The best products do two things well: features and details. Features are what draw people to your product; details are what keep them there. Microinteractions are those details. Details are a delivery system for emotions. They are the “feel” part of “look and feel.”
Microinteractions are the contained product moments that do one small task. Whenever you mute your phone, rate an app, or set a status message, you are engaging with a microinteraction. They exist around and inside of features, in every app, website, and appliance. They’re often overlooked unless something goes wrong or something works surprisingly well.
And if a microinteraction does work surprisingly well, it can become a Signature Moment. Signature Moments are microinteractions that have been elevated to be part of the brand. Facebook’s Like is a famous example, as is Microsoft’s Start button and Google’s “I’m Feeling Lucky.”
The Microinteractions Model
Microinteractions have four parts: a Trigger, the Rules, Feedback, and Loops/Modes. The Trigger is what starts a microinteraction. This can be a manual control, such as when a user clicks a button or an icon, or it can be the system trigger that goes off when a set of conditions has been met. Every time a text message arrives and your phone vibrates, that’s a system trigger.
A trigger engages Rules. Rules determine the flow of the microinteraction by defining the sequence of events, as well as what can and cannot be done when you’re playing the microinteraction “game.”
Since Rules are invisible, users understand them through Feedback, the third part of microinteractions. Feedback (and the lack of feedback) is how we understand the Rules and how the microinteraction works.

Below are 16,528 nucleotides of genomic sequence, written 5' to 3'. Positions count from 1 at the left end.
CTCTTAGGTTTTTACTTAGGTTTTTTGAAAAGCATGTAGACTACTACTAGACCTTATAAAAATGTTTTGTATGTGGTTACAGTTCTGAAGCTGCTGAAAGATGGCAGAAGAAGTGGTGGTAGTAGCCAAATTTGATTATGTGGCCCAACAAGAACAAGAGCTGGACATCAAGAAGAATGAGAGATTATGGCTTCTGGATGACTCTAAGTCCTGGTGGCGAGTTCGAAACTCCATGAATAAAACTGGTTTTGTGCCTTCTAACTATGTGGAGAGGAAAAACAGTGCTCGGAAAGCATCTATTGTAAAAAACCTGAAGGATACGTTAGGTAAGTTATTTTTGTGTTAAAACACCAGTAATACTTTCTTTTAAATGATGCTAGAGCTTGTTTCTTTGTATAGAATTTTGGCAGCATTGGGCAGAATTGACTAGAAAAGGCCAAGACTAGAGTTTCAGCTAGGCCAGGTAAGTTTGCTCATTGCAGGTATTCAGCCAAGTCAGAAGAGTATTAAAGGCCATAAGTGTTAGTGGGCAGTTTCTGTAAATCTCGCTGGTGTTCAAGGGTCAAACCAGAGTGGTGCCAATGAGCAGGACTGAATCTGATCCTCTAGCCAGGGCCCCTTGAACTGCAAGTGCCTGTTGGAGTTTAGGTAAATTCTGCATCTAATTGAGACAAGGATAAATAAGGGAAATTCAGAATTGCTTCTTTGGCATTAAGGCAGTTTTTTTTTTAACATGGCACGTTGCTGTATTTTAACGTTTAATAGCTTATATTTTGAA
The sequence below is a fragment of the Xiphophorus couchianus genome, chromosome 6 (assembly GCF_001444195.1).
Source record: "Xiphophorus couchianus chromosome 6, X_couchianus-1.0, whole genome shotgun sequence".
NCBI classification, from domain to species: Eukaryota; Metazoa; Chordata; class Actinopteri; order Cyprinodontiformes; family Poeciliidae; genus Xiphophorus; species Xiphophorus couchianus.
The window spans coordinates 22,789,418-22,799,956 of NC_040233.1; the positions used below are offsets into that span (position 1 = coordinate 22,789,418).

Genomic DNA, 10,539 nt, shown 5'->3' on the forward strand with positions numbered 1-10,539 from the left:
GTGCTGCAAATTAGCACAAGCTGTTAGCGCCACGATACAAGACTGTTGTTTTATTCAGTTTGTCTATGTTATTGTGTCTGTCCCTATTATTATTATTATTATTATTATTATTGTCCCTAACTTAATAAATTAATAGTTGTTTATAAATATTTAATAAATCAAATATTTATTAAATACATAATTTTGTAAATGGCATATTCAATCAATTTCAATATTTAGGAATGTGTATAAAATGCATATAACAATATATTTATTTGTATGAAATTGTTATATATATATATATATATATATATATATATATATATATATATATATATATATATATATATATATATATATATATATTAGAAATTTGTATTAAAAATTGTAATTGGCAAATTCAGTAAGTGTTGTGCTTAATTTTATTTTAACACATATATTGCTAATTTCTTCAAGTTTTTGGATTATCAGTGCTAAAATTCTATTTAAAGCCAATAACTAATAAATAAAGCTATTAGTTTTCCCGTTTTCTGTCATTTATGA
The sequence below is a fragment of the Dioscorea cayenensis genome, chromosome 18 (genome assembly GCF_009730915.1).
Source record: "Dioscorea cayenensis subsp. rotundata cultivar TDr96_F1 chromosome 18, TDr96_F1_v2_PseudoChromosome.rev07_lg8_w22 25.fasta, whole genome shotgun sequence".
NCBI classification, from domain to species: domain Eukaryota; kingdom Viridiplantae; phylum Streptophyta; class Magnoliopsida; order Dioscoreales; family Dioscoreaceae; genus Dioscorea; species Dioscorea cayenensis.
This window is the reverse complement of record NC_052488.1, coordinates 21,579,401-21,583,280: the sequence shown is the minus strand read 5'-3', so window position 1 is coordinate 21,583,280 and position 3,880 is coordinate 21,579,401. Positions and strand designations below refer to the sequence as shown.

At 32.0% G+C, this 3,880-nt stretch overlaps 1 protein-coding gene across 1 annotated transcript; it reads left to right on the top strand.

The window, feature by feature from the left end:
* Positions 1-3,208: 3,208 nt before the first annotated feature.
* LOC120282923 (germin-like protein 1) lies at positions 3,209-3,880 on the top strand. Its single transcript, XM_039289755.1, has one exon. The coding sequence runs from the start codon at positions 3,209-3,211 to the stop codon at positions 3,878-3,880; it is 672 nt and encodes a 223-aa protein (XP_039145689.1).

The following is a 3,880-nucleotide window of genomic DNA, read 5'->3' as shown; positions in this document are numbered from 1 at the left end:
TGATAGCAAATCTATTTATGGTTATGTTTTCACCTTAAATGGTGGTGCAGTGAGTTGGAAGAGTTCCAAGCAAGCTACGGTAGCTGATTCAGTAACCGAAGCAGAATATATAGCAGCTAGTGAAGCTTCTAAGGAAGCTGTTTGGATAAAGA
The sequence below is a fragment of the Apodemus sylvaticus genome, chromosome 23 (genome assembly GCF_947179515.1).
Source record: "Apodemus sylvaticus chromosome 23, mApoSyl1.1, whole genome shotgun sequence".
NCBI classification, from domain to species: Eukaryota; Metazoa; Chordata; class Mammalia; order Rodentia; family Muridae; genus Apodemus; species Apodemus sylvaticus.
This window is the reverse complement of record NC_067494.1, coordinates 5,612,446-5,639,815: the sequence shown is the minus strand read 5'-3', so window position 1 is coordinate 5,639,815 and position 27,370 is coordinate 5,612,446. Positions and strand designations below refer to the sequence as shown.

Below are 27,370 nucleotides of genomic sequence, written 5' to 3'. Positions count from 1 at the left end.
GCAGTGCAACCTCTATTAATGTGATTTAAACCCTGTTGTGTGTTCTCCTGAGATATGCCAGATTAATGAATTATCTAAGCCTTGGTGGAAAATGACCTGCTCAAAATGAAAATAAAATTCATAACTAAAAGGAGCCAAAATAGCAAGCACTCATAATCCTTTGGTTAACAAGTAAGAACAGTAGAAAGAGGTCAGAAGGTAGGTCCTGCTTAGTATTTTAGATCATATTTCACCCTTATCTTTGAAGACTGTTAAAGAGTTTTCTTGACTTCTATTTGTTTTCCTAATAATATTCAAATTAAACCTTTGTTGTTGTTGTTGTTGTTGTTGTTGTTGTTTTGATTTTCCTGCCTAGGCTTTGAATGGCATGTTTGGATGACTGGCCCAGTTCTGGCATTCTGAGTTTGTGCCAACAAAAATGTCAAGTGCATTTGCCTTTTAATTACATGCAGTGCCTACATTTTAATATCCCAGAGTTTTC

Loops and Modes are the last part of microinteractions. Modes should only be used when there is a critical but infrequent action that would otherwise disrupt the flow of the microinteraction, such as picking your city to get weather data. Loops determine how long the microinteraction goes on for, if it repeats, and how it changes over time.
Principles for Designing Details
There are some handy guidelines to keep in mind while designing microinteractions.
Don’t start from zero. You almost always know something about the user, the platform, or the context, and that knowledge can make your product better.
Bring the data forward. Determine what information is inside your product that users might be interested in, then design how that information could be shown (usually in the manual Trigger).
Prevent human error. Don’t allow (or better yet, fix) actions that would break the microinteraction.
Use the Overlooked. Why add one more thing on screen? Use what is already there—the cursor, the scrollbar, a dial, a button state—to convey feedback.
Speak human. Talk to people how they expect to be spoken to: as human beings. If your users use technical jargon, use it back. But otherwise, speak to them simply and directly.
Long Loops. Adapt your microinteraction over time. Long loops can stretch your microinteraction into the future, asking you to consider what happens when the user returns the second time, then 10th time, or the 1,000th time.
Download the Microinteraction Quick Reference Guide to help remember the principles.
Why Businesses Should Think Small
Microinteractions don’t often get a lot of attention, from consumers or companies, which makes sense because no one uses an app to enjoy changing settings. But ignoring this so-called “product hygiene” is a mistake, especially in competitive marketplaces. The difference between products we love and those we simply tolerate are often the microinteractions we have with them. A well-designed microinteraction can increase adoption and customer loyalty by taking what could be dull and difficult and turning it into something enjoyable. If you care about user experience, you should care about microinteractions.
Since the book was published, we’ve had many great discussions on the importance of microinteractions. Please view two of our Smart Salon panel discussions below.